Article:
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Sam Harris vs. James Randi
Posted: 23 November 2007 04:36 PM   [ Ignore ]  
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In the latest issue of Skeptic, James Randi crosses swords with Sam Harris. Not on the subject of faith, on which they are in complete agreement. The problem Randi has with Harris is with the latter’s views concerning reincanration and psyhci pehenomena. Randi, of course, beleives paranormal phenomena are all fake. Harris responds that he does not believe doggedly in such things, only that they have NOT been throoughly debunked by evidence. I would say Harris is wrong to beleive that that the supernatural aspect of Christianity HAS been throughly discedited, as there is some paranormal phenomena which suggest otherwise.

But Randi says he has written books in which he has researched and discredited some sources Harris mentions, and he has sent the books to Harris. Harris may find some truths in Randi’s books that he—and myself—might not particularly want to agree with. I’m certain he’ll keep an open midn though, so I’ll try to do so as well.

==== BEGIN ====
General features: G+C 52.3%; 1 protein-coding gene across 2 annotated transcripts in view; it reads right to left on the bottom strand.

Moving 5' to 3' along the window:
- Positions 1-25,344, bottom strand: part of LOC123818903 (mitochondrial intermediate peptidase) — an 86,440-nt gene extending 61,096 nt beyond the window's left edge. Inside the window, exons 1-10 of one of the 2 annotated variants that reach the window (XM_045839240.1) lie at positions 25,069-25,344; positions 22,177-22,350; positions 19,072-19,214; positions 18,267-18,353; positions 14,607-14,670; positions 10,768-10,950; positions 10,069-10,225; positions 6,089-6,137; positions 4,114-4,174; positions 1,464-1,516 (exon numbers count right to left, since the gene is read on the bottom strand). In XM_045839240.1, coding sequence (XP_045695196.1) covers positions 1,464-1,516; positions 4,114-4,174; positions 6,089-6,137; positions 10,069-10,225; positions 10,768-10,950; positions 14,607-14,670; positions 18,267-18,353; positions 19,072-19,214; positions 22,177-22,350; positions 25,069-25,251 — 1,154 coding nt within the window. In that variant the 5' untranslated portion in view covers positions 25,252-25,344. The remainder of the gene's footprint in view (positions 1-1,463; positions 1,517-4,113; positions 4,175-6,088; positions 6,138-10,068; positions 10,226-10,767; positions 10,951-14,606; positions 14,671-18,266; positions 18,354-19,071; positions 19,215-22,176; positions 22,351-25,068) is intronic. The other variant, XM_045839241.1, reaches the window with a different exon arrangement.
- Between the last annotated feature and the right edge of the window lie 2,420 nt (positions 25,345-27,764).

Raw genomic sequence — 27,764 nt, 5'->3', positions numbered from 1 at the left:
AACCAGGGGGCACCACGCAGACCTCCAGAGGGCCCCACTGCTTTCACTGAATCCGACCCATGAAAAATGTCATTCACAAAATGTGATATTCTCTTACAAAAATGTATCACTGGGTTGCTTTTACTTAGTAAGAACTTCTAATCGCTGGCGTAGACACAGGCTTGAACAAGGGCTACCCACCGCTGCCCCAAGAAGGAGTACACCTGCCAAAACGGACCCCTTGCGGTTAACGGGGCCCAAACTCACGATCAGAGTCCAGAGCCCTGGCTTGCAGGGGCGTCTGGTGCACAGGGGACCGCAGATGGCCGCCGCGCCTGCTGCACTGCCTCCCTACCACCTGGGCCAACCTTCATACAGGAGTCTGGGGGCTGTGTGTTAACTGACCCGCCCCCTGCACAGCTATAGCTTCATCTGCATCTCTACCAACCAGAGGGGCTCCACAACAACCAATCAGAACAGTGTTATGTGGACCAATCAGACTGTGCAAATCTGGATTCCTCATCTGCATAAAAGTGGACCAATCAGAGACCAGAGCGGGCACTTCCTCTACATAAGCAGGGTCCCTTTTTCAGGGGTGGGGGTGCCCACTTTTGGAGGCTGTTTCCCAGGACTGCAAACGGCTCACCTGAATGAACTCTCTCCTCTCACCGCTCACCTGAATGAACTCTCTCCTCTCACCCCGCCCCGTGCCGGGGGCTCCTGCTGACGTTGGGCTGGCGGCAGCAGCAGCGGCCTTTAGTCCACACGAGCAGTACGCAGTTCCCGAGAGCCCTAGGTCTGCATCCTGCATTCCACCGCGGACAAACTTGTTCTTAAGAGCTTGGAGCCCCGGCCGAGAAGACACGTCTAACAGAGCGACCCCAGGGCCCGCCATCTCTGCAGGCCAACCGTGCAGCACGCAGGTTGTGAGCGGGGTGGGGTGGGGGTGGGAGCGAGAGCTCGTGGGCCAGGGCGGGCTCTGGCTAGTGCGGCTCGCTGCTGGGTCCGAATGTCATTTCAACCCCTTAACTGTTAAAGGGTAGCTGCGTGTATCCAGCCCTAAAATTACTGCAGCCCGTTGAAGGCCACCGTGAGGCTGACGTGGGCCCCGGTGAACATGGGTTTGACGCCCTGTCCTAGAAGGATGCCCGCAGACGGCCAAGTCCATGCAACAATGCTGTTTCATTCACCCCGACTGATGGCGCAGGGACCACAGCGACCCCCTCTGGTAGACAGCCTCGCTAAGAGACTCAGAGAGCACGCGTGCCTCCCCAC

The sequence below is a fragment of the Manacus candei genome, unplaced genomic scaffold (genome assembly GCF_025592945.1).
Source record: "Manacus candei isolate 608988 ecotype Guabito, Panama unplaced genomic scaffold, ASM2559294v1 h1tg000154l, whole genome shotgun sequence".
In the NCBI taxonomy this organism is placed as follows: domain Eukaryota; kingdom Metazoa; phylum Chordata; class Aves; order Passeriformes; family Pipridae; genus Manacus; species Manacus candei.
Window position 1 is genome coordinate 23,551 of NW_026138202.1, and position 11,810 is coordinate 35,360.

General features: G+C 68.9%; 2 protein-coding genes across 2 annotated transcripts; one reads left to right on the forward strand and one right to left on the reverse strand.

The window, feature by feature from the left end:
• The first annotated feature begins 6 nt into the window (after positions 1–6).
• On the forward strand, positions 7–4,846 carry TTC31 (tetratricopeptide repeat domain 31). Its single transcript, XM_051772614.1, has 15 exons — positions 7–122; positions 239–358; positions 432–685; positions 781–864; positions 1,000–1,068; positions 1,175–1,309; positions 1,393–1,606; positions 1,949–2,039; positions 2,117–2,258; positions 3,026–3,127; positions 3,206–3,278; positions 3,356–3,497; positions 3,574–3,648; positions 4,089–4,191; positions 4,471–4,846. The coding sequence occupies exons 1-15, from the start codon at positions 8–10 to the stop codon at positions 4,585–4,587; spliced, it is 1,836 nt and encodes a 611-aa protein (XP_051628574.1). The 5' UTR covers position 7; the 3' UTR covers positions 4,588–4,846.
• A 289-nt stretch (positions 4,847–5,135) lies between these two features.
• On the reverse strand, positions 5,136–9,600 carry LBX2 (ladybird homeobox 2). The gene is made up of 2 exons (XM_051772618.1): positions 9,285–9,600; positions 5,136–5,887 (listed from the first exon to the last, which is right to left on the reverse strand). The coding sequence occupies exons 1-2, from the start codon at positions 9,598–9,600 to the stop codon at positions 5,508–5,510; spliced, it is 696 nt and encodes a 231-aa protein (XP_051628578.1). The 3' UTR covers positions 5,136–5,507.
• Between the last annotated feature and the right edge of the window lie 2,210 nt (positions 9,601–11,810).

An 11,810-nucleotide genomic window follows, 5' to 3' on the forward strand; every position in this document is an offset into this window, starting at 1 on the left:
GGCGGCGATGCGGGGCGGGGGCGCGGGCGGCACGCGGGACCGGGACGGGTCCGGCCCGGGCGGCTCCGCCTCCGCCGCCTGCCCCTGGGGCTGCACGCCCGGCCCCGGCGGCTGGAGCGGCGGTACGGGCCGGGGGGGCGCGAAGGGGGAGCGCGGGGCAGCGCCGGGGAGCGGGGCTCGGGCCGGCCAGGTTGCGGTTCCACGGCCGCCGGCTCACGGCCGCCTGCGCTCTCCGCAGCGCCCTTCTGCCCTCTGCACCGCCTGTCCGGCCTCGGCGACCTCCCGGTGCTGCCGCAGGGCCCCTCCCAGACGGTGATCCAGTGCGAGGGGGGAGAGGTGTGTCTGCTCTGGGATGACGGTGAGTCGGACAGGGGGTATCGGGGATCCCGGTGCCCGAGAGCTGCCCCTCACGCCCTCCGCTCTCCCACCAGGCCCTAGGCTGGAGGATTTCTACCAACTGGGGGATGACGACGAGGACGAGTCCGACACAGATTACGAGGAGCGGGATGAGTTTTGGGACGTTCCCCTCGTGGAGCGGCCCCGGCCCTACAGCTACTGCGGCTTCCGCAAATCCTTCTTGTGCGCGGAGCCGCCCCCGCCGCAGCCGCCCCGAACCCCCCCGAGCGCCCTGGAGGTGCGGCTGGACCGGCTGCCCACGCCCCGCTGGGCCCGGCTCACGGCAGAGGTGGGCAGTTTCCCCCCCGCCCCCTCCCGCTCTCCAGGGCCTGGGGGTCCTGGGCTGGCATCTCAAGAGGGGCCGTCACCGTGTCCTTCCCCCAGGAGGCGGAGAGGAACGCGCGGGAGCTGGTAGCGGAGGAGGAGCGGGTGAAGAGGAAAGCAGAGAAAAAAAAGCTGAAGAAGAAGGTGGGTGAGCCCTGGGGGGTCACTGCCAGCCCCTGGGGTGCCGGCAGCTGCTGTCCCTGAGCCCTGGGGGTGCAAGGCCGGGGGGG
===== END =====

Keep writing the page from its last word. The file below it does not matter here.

However, I’ve read many books on the paranormal, and I’m convinced there must be SOMETHING to at least some of them. Not becuase the books saw print, as Randi suggests to Harris, but because, there’s so many reports, and because I’ve known acquaintences and relatives, who have had strangley similar experiences. This indicates that something is indeed “out there.”

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...it has to put into the equation: the possibility that there is no God and nothing works for the best. I don’t necessarily subscribe to that view, but I don’t know what I do subscribe to. Why do I have to have a world view? I mean, when I wrote Cujo, I wasn’t even old enough to be president. Maybe when I’m frty or forty-five, but I don’t now. I’m just trying on all these hats.
-Stephen King

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Posted: 23 November 2007 06:23 PM   [ Ignore ]   [ # 1 ]